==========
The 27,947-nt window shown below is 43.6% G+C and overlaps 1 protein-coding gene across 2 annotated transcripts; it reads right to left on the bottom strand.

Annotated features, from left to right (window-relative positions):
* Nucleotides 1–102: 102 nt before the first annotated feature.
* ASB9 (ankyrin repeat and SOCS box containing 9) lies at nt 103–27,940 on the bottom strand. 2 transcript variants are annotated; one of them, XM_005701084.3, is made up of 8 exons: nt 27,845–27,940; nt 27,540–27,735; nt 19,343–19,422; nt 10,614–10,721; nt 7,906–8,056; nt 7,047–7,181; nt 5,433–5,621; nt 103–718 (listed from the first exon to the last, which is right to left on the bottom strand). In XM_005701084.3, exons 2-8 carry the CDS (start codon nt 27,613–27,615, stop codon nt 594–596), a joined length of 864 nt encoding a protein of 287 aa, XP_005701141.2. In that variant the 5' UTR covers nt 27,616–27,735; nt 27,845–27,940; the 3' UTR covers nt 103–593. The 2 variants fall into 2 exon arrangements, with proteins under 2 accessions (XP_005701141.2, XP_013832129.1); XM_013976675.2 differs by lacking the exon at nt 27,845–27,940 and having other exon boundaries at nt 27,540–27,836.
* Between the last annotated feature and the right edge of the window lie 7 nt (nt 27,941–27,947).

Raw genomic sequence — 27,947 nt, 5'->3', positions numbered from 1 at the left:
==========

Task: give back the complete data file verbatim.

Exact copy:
The 27,947-nt window shown below is 43.6% G+C and overlaps 1 protein-coding gene across 2 annotated transcripts; it reads right to left on the bottom strand.

Annotated features, from left to right (window-relative positions):
* Nucleotides 1–102: 102 nt before the first annotated feature.
* ASB9 (ankyrin repeat and SOCS box containing 9) lies at nt 103–27,940 on the bottom strand. 2 transcript variants are annotated; one of them, XM_005701084.3, is made up of 8 exons: nt 27,845–27,940; nt 27,540–27,735; nt 19,343–19,422; nt 10,614–10,721; nt 7,906–8,056; nt 7,047–7,181; nt 5,433–5,621; nt 103–718 (listed from the first exon to the last, which is right to left on the bottom strand). In XM_005701084.3, exons 2-8 carry the CDS (start codon nt 27,613–27,615, stop codon nt 594–596), a joined length of 864 nt encoding a protein of 287 aa, XP_005701141.2. In that variant the 5' UTR covers nt 27,616–27,735; nt 27,845–27,940; the 3' UTR covers nt 103–593. The 2 variants fall into 2 exon arrangements, with proteins under 2 accessions (XP_005701141.2, XP_013832129.1); XM_013976675.2 differs by lacking the exon at nt 27,845–27,940 and having other exon boundaries at nt 27,540–27,836.
* Between the last annotated feature and the right edge of the window lie 7 nt (nt 27,941–27,947).

Raw genomic sequence — 27,947 nt, 5'->3', positions numbered from 1 at the left: